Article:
· Walls, floors, ceilings
· Kitchen floors, cabinets, counters
· Window systems
· Windows, doors, patios, walkways, walls
· Basement, foundation, and crawl spaces
· Garages, garage walls, floors, and doors
· Electrical panels, electrical system
· Electrical outlets, GFCI, and grounding
· Smoke (fire) detectors
· Indoor doors and hardware
· Kitchen appliances (microwave, trash compactor, range/oven, dishwasher, disposal)
· Laundry appliances (washer and dryer)
· Ventilation systems and Insulation
· Drainage and grading
· Bushes, trees, shrubs, lawn
· Retaining walls
· Roofing system
· Soffits, eaves, and fascias
Other items that aren’t portion of the average inspection is often added on an additional fee:
· Gas Line Leak Test
· Swimming Pool and Spa Inspection
· Water Quality Test
· Mold Screening
· Sprinkler System Test
· Septic System Inspection
· Radon Gas Test
What is NOT Included in a Property Inspection
The majority of people imagine that everything is inspected in depth on inspection day. This misunderstanding is mainly responsible for many a homebuyer to become upset utilizing their inspector. The inspections we all do are not exhaustive and there is a good reason for this.
When you hire separate licensed experts in hvac, plumbing, electrical, engineering, etc. to inspect the house, it might take about fourteen hours and run you about $2000! It is much more practical to employ an experienced inspector who’s got a general comprehension of home systems, knows what to look for, and can recommend further inspection by an experienced if needed. Your inspector is additionally following very specific guidelines issued by national or state organizations as he/she inspects your home. The guidelines are written to safeguard both your home as well as the inspector.
Here are some examples, we are instructed to not turn systems on if they were off during the time of the inspection (for safety reasons); we are not able to move furniture (might harm something); not allowed to change on water whether it is off (possible flooding), and not allowed to interrupt by having a sealed attic hatch (possible damage). The downside of your practice is that often by not operating a control, by not seeing within the furniture, and failing to get in to the crawlspace or attic, we are going to might miss identifying a problem. However, put in perspective, the possibilities of missing something serious because of this is quite low. There are more items that 95% of inspectors consider outside a standard inspection, including inspecting most things who are not bolted down (installed in the home) for instance electronics, low voltage lighting, space heaters, portable air conditioning, or specialized systems for instance water purifiers, alarm systems, etc.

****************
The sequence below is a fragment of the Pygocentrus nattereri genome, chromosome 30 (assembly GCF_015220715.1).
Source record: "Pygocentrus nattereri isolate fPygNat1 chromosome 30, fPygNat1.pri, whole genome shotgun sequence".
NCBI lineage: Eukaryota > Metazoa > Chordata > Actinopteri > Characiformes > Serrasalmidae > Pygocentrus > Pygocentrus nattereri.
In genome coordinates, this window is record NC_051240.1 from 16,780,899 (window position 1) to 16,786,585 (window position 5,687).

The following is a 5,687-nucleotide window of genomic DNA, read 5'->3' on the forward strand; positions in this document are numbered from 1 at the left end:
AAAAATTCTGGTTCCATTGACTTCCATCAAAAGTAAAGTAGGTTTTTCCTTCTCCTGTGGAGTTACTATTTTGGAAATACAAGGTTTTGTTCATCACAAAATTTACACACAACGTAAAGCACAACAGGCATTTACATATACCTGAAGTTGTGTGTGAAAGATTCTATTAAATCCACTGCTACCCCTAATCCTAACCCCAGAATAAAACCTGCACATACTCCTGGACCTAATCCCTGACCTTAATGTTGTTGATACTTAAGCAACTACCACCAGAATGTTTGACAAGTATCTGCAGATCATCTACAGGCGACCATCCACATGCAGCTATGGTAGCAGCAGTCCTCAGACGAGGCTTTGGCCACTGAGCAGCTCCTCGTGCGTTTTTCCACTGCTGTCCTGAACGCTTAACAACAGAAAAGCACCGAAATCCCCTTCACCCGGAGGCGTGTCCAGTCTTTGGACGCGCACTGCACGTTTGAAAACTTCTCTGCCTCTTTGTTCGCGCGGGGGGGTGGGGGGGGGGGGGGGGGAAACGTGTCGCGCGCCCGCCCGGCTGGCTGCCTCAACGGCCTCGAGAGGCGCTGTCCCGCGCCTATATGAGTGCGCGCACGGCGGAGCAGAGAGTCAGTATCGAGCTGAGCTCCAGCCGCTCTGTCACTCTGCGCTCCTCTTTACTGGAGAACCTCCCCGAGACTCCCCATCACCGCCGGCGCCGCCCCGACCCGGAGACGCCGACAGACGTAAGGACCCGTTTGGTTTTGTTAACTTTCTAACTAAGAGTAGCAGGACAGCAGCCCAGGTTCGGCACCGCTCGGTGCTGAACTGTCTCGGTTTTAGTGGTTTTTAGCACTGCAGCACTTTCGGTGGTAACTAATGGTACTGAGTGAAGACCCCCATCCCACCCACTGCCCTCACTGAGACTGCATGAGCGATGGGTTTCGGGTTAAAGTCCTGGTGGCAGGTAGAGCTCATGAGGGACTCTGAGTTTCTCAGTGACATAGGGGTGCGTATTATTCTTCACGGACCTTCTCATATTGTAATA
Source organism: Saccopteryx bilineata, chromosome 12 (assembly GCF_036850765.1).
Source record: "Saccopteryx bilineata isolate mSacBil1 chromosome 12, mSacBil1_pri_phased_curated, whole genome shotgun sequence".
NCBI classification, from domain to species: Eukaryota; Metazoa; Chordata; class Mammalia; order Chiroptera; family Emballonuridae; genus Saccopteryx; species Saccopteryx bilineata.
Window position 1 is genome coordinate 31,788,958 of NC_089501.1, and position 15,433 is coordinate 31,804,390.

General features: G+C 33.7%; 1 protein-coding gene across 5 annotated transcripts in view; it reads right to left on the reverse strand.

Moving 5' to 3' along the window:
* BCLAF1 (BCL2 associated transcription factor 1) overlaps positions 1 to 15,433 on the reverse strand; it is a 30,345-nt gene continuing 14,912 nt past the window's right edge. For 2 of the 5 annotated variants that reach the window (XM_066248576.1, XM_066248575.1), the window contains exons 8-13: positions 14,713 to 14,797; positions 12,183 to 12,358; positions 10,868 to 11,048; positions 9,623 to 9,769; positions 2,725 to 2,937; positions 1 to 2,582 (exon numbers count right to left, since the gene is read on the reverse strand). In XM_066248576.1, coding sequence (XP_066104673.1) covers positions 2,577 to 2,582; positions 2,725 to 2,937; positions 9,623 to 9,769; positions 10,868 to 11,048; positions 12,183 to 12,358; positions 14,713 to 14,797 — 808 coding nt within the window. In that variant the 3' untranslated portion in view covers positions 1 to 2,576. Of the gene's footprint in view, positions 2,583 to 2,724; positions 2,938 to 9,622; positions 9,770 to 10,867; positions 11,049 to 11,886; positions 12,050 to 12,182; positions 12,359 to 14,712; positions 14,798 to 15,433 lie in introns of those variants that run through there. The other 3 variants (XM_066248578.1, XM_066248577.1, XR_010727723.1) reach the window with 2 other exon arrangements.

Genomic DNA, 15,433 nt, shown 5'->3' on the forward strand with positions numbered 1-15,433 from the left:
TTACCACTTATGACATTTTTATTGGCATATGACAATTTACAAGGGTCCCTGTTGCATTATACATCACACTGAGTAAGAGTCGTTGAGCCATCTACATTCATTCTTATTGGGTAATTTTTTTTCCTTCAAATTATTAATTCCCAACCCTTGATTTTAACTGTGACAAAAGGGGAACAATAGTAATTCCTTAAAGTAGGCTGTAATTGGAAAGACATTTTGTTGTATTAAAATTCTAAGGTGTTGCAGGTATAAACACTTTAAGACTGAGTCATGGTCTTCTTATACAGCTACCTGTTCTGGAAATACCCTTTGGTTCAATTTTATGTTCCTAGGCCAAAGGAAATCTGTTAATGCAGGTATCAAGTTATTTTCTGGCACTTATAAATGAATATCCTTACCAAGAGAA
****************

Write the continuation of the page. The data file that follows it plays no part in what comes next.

Life in Port Morris
With the end of winter, the long-forgotten waterfront of Port Morris is finally emerging from years of neglect. With new projects and businesses supporting a community that doesn’t yet exist in Port Morris, and the rest of the Bronx, we are beginning to understand why this is happening now.
A walk along the coast of Port Morris today shows an industrial landscape that will be a challenge to redesign. There may as well be flashing neon signs announcing the changes that will take place when Port Morris and the Bronx become a destination for people who need studio space.
Mott bought the original property in 1849 from Governor Morris II, and the name comes from the deep-water harbor that was established at the mouth of the Hudson River in the late 18th and early 19th centuries. Morris was asked to name the area that quickly took his name, according to the New York Times.
A man from Port Morris borrowed the photos from me and said that he too had grown up in the city and wanted me to photograph them because he had a deep interest in their history. I introduced myself as a black Chicagoan living in New York City and also having a background in real estate, and I knew that the album contained a lot of interesting information about the history of the area and its residents. Also in my possession is a photograph of a church building from the time when Port Morris Church was on the east side of this road.